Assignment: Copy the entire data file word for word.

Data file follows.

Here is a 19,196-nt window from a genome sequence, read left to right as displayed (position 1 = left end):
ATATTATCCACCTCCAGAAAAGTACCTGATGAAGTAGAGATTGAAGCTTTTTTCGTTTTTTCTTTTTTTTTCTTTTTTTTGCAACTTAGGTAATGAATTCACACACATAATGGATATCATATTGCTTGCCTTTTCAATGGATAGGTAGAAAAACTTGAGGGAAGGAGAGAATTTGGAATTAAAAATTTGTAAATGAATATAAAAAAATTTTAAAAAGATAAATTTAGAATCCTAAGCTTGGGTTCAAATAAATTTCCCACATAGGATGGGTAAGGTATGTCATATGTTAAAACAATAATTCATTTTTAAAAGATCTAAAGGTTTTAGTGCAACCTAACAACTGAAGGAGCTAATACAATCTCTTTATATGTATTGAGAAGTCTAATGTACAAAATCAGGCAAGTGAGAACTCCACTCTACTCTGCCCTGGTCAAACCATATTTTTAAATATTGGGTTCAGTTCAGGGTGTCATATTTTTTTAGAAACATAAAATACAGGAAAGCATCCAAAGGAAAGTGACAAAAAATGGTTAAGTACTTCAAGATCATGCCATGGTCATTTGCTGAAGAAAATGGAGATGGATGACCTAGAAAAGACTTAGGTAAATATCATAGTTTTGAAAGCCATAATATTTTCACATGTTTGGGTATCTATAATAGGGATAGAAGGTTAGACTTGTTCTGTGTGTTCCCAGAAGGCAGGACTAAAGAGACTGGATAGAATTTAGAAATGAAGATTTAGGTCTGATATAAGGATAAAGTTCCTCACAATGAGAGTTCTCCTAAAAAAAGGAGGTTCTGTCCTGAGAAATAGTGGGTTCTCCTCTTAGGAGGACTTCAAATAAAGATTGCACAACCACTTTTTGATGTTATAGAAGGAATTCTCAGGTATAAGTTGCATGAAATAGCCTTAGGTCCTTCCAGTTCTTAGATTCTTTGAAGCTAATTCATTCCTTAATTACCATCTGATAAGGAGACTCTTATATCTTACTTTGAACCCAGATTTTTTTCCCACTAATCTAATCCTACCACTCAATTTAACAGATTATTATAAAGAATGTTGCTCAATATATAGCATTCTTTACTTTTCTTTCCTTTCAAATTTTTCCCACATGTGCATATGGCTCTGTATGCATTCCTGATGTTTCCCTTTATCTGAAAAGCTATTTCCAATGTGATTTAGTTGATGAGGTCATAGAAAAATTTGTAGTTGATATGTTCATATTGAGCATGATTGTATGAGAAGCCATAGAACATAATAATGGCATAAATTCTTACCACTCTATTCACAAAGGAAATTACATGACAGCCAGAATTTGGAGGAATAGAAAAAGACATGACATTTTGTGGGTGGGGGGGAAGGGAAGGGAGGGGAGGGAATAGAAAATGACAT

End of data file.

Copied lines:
Here is a 19,196-nt window from a genome sequence, read left to right as displayed (position 1 = left end):
ATATTATCCACCTCCAGAAAAGTACCTGATGAAGTAGAGATTGAAGCTTTTTTCGTTTTTTCTTTTTTTTTCTTTTTTTTGCAACTTAGGTAATGAATTCACACACATAATGGATATCATATTGCTTGCCTTTTCAATGGATAGGTAGAAAAACTTGAGGGAAGGAGAGAATTTGGAATTAAAAATTTGTAAATGAATATAAAAAAATTTTAAAAAGATAAATTTAGAATCCTAAGCTTGGGTTCAAATAAATTTCCCACATAGGATGGGTAAGGTATGTCATATGTTAAAACAATAATTCATTTTTAAAAGATCTAAAGGTTTTAGTGCAACCTAACAACTGAAGGAGCTAATACAATCTCTTTATATGTATTGAGAAGTCTAATGTACAAAATCAGGCAAGTGAGAACTCCACTCTACTCTGCCCTGGTCAAACCATATTTTTAAATATTGGGTTCAGTTCAGGGTGTCATATTTTTTTAGAAACATAAAATACAGGAAAGCATCCAAAGGAAAGTGACAAAAAATGGTTAAGTACTTCAAGATCATGCCATGGTCATTTGCTGAAGAAAATGGAGATGGATGACCTAGAAAAGACTTAGGTAAATATCATAGTTTTGAAAGCCATAATATTTTCACATGTTTGGGTATCTATAATAGGGATAGAAGGTTAGACTTGTTCTGTGTGTTCCCAGAAGGCAGGACTAAAGAGACTGGATAGAATTTAGAAATGAAGATTTAGGTCTGATATAAGGATAAAGTTCCTCACAATGAGAGTTCTCCTAAAAAAAGGAGGTTCTGTCCTGAGAAATAGTGGGTTCTCCTCTTAGGAGGACTTCAAATAAAGATTGCACAACCACTTTTTGATGTTATAGAAGGAATTCTCAGGTATAAGTTGCATGAAATAGCCTTAGGTCCTTCCAGTTCTTAGATTCTTTGAAGCTAATTCATTCCTTAATTACCATCTGATAAGGAGACTCTTATATCTTACTTTGAACCCAGATTTTTTTCCCACTAATCTAATCCTACCACTCAATTTAACAGATTATTATAAAGAATGTTGCTCAATATATAGCATTCTTTACTTTTCTTTCCTTTCAAATTTTTCCCACATGTGCATATGGCTCTGTATGCATTCCTGATGTTTCCCTTTATCTGAAAAGCTATTTCCAATGTGATTTAGTTGATGAGGTCATAGAAAAATTTGTAGTTGATATGTTCATATTGAGCATGATTGTATGAGAAGCCATAGAACATAATAATGGCATAAATTCTTACCACTCTATTCACAAAGGAAATTACATGACAGCCAGAATTTGGAGGAATAGAAAAAGACATGACATTTTGTGGGTGGGGGGGAAGGGAAGGGAGGGGAGGGAATAGAAAATGACAT